These are the things that become really exciting with conversational messaging. Limitations like picture size, sound, and message formatting (160 characters or less) are no longer a problem. I think it’s going to change commerce because it changes the way customers interact with brands.
It’s conversational. It’s instantaneous. And it’s what’s driving all the hype among the largest brands that are looking to digitally transform their customer experiences in big ways.
We understand that RCS will transform the customer experience for the better, but since it’s not here now, what can brands do today to start preparing?
Mathias Muehlfelder: Right now, businesses need to focus on a comprehensive, omni-channel messaging strategy that includes everything from RCS to WhatsApp to standard text messaging. Digital natives may prefer to chat through social media channels like Facebook Messenger while business professionals may prefer to receive their banking account updates through text.
The key is sending messages across any channel, with one communications platform, using customer contact preferences as a guiding light to personalize the experience. Syniverse provides a comprehensive digital communications platform that can send messages across any channel. It’s the best way for brands to ensure that they’re reaching the largest percentage of their target audience.
What industries will be the early adopters for RCS?
Mathias Muehlfelder: All industries have an incentive to adopt RCS to drive down their customer service costs, since RCS will automate a lot of the traditional FAQ-type questions that result in expensive calls to a live agent. A lot will happen in travel and hospitality for travel booking and disruption management. Retail will drive a lot of commerce through RCS as well as customer service. And banks can leverage it for self-service help and account fraud prevention. The possibilities are endless.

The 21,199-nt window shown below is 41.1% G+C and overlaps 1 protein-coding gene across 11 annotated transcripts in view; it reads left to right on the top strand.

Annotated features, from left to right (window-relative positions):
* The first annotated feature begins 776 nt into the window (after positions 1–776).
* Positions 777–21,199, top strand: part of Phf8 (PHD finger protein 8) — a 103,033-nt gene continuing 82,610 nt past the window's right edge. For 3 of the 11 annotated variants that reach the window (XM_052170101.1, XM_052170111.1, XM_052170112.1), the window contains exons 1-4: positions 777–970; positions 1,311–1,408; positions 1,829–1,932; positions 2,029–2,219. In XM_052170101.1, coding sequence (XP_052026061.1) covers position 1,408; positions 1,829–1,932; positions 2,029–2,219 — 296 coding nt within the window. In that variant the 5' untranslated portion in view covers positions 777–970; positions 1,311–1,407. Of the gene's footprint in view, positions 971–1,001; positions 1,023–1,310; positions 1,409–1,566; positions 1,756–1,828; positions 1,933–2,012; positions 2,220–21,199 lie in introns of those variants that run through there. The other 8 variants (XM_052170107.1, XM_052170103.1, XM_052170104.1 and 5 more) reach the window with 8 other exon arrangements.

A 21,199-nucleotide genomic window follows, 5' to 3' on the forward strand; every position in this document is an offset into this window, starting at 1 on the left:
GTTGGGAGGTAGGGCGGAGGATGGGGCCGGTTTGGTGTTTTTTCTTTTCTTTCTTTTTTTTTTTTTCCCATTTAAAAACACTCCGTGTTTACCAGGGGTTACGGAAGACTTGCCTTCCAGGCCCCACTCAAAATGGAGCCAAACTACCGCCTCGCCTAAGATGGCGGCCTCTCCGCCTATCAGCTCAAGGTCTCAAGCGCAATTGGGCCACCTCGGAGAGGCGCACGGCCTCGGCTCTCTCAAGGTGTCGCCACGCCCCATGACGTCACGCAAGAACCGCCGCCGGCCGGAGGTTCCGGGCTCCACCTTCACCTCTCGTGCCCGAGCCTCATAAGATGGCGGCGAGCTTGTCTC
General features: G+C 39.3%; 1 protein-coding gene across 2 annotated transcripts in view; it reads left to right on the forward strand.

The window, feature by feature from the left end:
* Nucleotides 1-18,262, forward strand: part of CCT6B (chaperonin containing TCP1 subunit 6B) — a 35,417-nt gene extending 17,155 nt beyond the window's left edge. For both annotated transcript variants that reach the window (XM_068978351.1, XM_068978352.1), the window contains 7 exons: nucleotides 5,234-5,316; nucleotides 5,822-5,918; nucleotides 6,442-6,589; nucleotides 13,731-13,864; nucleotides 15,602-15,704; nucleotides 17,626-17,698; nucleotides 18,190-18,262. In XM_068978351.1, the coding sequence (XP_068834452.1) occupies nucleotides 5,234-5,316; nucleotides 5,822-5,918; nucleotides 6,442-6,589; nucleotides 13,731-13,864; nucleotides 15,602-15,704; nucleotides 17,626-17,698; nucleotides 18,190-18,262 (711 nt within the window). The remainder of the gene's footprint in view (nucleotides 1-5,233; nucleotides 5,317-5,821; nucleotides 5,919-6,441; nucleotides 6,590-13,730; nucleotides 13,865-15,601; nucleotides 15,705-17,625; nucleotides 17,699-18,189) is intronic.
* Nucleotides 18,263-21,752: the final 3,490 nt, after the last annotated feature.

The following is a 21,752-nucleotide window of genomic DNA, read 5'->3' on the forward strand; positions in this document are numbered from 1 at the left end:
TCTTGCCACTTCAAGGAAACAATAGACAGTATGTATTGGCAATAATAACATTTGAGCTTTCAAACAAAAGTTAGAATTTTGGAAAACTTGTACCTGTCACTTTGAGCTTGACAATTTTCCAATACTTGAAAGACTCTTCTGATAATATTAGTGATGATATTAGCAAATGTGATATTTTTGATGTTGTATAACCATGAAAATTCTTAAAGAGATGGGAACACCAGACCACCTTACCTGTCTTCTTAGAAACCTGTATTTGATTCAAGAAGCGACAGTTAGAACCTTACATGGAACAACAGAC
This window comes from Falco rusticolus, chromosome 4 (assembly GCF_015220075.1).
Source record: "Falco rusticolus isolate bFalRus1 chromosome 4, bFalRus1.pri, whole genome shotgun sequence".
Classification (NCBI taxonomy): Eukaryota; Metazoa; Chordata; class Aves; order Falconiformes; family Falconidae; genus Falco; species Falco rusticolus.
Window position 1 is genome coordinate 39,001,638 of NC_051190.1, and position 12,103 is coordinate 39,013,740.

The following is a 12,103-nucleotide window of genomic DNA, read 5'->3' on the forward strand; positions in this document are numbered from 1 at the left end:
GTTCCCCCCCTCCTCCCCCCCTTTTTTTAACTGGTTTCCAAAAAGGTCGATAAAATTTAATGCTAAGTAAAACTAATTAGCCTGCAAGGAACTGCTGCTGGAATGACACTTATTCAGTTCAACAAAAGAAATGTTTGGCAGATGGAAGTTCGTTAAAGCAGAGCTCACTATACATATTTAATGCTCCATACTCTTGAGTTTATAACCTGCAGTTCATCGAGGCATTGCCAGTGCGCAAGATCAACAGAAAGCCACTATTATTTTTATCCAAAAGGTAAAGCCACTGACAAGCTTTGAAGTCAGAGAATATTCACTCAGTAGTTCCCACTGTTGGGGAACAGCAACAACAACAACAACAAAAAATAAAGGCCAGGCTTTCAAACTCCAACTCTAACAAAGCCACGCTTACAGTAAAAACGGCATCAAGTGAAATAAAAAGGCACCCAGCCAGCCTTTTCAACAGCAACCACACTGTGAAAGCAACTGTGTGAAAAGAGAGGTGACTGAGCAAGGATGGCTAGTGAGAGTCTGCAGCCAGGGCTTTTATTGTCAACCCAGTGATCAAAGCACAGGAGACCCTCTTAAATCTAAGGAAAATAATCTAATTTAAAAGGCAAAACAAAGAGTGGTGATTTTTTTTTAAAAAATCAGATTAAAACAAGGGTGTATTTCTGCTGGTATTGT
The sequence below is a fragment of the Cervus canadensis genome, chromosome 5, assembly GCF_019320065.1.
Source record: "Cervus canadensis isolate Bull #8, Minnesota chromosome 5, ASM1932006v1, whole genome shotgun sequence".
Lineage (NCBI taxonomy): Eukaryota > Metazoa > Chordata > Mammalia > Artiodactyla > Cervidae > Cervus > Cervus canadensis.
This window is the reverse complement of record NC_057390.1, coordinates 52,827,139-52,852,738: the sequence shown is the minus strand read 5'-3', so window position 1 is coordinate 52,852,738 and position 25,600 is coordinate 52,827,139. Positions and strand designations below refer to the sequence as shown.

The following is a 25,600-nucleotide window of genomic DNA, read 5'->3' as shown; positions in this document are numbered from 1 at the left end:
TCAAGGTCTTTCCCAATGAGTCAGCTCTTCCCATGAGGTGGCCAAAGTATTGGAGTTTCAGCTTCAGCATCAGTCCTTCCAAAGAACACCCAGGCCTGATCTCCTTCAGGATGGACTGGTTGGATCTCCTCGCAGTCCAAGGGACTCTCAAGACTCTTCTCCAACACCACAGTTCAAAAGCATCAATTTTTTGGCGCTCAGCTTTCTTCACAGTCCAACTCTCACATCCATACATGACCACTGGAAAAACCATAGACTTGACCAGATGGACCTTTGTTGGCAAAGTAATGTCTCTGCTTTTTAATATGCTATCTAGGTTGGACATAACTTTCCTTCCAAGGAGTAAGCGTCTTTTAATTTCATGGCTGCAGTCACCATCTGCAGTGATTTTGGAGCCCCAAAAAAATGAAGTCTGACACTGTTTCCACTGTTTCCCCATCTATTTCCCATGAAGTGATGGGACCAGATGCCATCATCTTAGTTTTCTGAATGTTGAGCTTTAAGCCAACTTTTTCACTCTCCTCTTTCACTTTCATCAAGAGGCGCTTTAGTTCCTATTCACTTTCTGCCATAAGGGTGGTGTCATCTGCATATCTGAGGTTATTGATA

Summarize how Syniverse fits into the RCS ecosystem.
Mathias Muehlfelder: Syniverse drives RCS forward in the market by connecting mobile operators with brands, and brands with their customers. No one in the industry has the history, visibility, flexibility or capabilities that Syniverse can offer in mobile messaging. We’ve been here since the beginning and are the clear leaders in the space.
We’ve partnered with mobile operators all over the world to establish reliable connectivity for messaging, which empowers brands to deliver a more seamless experience to their customers. By using our communications platform, there’s flexibility to choose any messaging channel to communicate through: RCS, text messaging, social media, WhatsApp, Messenger, WeChat, email, chatbots, or live agents through texts or voice calls. We continue to be a leader and visionary in the communications space, adding and pioneering new channels like RCS, just as we have done for the past 30-plus years.
A few weeks back, a large mobile operator we work with said to me, “Based on Syniverse’s position in the marketplace, with your messaging capabilities and established operator connections, whether you know it or not, you’re in the driver’s seat for RCS.”
I couldn’t agree more.
As Director of IMS (IP Multimedia Subsystem) Services, Brian oversees the IMS services and enabling technologies that reside on Syniverse’s IPX network – including VoLTE (Voice over LTE), VoWiFi (Voice over Wi-Fi), RCS (Rich Communications Services), video and routing. His career includes a long history in technology development and innovation, with over 10 years at Syniverse. Prior to taking on his latest role, in 2016, Brian served as Senior Technology Manager of Next-Generation Solutions and managed solutions for Syniverse’s IP Services Hub. Before those roles, he worked in Syniverse’s research and development groups, planning, building, and evangelizing new products and services. Since joining Syniverse in 2005, Brian has worked extensively with IMS and next-generation messaging, leading the technical aspects of the Fixed Mobile Convergence Alliance (FMCA) global presence and IMS trials. He also has been involved in RCS since 2009 and VoLTE since 2011, and has attended a number of industry conferences and work groups on these technologies. Brian holds an M.S. in computer science and a B.S. in biology from the University of Tennessee.